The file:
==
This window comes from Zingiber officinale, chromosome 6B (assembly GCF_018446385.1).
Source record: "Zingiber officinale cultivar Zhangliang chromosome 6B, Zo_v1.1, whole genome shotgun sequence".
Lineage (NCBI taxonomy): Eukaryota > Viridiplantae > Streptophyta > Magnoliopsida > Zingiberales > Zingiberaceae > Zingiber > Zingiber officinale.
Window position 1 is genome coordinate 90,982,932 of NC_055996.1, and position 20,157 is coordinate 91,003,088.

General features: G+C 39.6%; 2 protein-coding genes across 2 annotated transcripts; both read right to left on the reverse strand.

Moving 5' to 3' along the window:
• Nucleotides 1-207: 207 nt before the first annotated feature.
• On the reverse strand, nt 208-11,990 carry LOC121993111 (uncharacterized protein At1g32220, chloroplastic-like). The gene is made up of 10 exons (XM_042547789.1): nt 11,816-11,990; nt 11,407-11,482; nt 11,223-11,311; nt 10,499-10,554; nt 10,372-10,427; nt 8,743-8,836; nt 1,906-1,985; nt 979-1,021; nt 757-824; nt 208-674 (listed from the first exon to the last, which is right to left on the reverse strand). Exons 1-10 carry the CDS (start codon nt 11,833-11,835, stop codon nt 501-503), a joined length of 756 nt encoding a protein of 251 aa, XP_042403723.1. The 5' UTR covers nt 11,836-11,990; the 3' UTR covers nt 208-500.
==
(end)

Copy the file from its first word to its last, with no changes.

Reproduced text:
This window comes from Zingiber officinale, chromosome 6B (assembly GCF_018446385.1).
Source record: "Zingiber officinale cultivar Zhangliang chromosome 6B, Zo_v1.1, whole genome shotgun sequence".
Lineage (NCBI taxonomy): Eukaryota > Viridiplantae > Streptophyta > Magnoliopsida > Zingiberales > Zingiberaceae > Zingiber > Zingiber officinale.
Window position 1 is genome coordinate 90,982,932 of NC_055996.1, and position 20,157 is coordinate 91,003,088.

General features: G+C 39.6%; 2 protein-coding genes across 2 annotated transcripts; both read right to left on the reverse strand.

Moving 5' to 3' along the window:
• Nucleotides 1-207: 207 nt before the first annotated feature.
• On the reverse strand, nt 208-11,990 carry LOC121993111 (uncharacterized protein At1g32220, chloroplastic-like). The gene is made up of 10 exons (XM_042547789.1): nt 11,816-11,990; nt 11,407-11,482; nt 11,223-11,311; nt 10,499-10,554; nt 10,372-10,427; nt 8,743-8,836; nt 1,906-1,985; nt 979-1,021; nt 757-824; nt 208-674 (listed from the first exon to the last, which is right to left on the reverse strand). Exons 1-10 carry the CDS (start codon nt 11,833-11,835, stop codon nt 501-503), a joined length of 756 nt encoding a protein of 251 aa, XP_042403723.1. The 5' UTR covers nt 11,836-11,990; the 3' UTR covers nt 208-500.